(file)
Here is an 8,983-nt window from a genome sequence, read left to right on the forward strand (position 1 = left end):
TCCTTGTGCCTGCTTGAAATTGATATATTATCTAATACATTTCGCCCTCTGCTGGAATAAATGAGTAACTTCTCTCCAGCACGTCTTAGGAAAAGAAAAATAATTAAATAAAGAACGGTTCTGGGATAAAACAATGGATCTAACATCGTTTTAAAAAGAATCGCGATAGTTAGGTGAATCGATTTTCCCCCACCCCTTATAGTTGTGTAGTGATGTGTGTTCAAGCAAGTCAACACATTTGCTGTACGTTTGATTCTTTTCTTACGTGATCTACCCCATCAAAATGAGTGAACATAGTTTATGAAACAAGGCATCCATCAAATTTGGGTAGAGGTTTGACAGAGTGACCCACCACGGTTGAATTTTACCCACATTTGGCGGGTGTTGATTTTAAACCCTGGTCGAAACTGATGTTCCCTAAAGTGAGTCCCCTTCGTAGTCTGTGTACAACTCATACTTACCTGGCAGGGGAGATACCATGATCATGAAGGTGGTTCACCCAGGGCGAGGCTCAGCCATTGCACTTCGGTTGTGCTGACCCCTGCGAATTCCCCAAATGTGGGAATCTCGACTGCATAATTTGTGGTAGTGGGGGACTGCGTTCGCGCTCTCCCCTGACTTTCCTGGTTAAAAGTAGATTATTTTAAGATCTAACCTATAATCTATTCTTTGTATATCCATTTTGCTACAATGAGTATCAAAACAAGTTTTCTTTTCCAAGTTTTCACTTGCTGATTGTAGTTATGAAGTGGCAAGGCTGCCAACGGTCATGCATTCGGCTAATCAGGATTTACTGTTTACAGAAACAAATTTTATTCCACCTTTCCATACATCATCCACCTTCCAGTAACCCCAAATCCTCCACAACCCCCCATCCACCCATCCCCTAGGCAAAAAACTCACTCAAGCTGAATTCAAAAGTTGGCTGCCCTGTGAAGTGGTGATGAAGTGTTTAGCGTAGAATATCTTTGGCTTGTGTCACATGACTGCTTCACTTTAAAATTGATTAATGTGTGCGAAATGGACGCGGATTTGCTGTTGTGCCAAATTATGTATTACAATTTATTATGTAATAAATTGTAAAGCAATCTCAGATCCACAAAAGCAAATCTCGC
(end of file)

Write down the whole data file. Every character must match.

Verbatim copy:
Here is an 8,983-nt window from a genome sequence, read left to right on the forward strand (position 1 = left end):
TCCTTGTGCCTGCTTGAAATTGATATATTATCTAATACATTTCGCCCTCTGCTGGAATAAATGAGTAACTTCTCTCCAGCACGTCTTAGGAAAAGAAAAATAATTAAATAAAGAACGGTTCTGGGATAAAACAATGGATCTAACATCGTTTTAAAAAGAATCGCGATAGTTAGGTGAATCGATTTTCCCCCACCCCTTATAGTTGTGTAGTGATGTGTGTTCAAGCAAGTCAACACATTTGCTGTACGTTTGATTCTTTTCTTACGTGATCTACCCCATCAAAATGAGTGAACATAGTTTATGAAACAAGGCATCCATCAAATTTGGGTAGAGGTTTGACAGAGTGACCCACCACGGTTGAATTTTACCCACATTTGGCGGGTGTTGATTTTAAACCCTGGTCGAAACTGATGTTCCCTAAAGTGAGTCCCCTTCGTAGTCTGTGTACAACTCATACTTACCTGGCAGGGGAGATACCATGATCATGAAGGTGGTTCACCCAGGGCGAGGCTCAGCCATTGCACTTCGGTTGTGCTGACCCCTGCGAATTCCCCAAATGTGGGAATCTCGACTGCATAATTTGTGGTAGTGGGGGACTGCGTTCGCGCTCTCCCCTGACTTTCCTGGTTAAAAGTAGATTATTTTAAGATCTAACCTATAATCTATTCTTTGTATATCCATTTTGCTACAATGAGTATCAAAACAAGTTTTCTTTTCCAAGTTTTCACTTGCTGATTGTAGTTATGAAGTGGCAAGGCTGCCAACGGTCATGCATTCGGCTAATCAGGATTTACTGTTTACAGAAACAAATTTTATTCCACCTTTCCATACATCATCCACCTTCCAGTAACCCCAAATCCTCCACAACCCCCCATCCACCCATCCCCTAGGCAAAAAACTCACTCAAGCTGAATTCAAAAGTTGGCTGCCCTGTGAAGTGGTGATGAAGTGTTTAGCGTAGAATATCTTTGGCTTGTGTCACATGACTGCTTCACTTTAAAATTGATTAATGTGTGCGAAATGGACGCGGATTTGCTGTTGTGCCAAATTATGTATTACAATTTATTATGTAATAAATTGTAAAGCAATCTCAGATCCACAAAAGCAAATCTCGC